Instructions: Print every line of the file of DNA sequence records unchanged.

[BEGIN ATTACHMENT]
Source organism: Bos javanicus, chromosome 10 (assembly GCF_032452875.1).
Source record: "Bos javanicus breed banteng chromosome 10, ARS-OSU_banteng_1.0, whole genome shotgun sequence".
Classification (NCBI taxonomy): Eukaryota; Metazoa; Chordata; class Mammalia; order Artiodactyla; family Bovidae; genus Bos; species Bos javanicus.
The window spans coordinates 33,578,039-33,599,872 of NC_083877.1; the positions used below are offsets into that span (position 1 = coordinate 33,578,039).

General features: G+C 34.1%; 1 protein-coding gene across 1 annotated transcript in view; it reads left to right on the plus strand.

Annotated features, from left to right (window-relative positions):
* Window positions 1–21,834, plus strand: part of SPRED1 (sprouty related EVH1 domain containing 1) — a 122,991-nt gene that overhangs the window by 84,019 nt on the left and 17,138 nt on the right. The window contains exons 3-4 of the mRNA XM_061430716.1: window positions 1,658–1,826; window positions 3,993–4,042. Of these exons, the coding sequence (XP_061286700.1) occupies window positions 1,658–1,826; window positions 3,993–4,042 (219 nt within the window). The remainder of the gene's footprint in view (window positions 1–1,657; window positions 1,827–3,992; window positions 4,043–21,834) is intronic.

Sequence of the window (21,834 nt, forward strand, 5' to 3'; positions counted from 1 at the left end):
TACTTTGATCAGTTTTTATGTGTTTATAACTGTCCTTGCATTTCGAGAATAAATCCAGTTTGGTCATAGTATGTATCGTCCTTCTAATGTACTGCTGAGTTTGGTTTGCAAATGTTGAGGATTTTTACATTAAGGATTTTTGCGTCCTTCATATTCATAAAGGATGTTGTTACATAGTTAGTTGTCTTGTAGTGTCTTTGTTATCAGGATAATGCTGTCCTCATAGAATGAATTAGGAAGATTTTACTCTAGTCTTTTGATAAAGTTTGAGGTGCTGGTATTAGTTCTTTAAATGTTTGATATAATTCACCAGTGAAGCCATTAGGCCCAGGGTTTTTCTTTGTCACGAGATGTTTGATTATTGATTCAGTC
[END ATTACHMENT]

Source organism: Bos javanicus, chromosome 10 (assembly GCF_032452875.1).
Source record: "Bos javanicus breed banteng chromosome 10, ARS-OSU_banteng_1.0, whole genome shotgun sequence".
Classification (NCBI taxonomy): Eukaryota; Metazoa; Chordata; class Mammalia; order Artiodactyla; family Bovidae; genus Bos; species Bos javanicus.
The window spans coordinates 33,578,039-33,599,872 of NC_083877.1; the positions used below are offsets into that span (position 1 = coordinate 33,578,039).

General features: G+C 34.1%; 1 protein-coding gene across 1 annotated transcript in view; it reads left to right on the plus strand.

Annotated features, from left to right (window-relative positions):
* Window positions 1–21,834, plus strand: part of SPRED1 (sprouty related EVH1 domain containing 1) — a 122,991-nt gene that overhangs the window by 84,019 nt on the left and 17,138 nt on the right. The window contains exons 3-4 of the mRNA XM_061430716.1: window positions 1,658–1,826; window positions 3,993–4,042. Of these exons, the coding sequence (XP_061286700.1) occupies window positions 1,658–1,826; window positions 3,993–4,042 (219 nt within the window). The remainder of the gene's footprint in view (window positions 1–1,657; window positions 1,827–3,992; window positions 4,043–21,834) is intronic.

Sequence of the window (21,834 nt, forward strand, 5' to 3'; positions counted from 1 at the left end):
TACTTTGATCAGTTTTTATGTGTTTATAACTGTCCTTGCATTTCGAGAATAAATCCAGTTTGGTCATAGTATGTATCGTCCTTCTAATGTACTGCTGAGTTTGGTTTGCAAATGTTGAGGATTTTTACATTAAGGATTTTTGCGTCCTTCATATTCATAAAGGATGTTGTTACATAGTTAGTTGTCTTGTAGTGTCTTTGTTATCAGGATAATGCTGTCCTCATAGAATGAATTAGGAAGATTTTACTCTAGTCTTTTGATAAAGTTTGAGGTGCTGGTATTAGTTCTTTAAATGTTTGATATAATTCACCAGTGAAGCCATTAGGCCCAGGGTTTTTCTTTGTCACGAGATGTTTGATTATTGATTCAGTC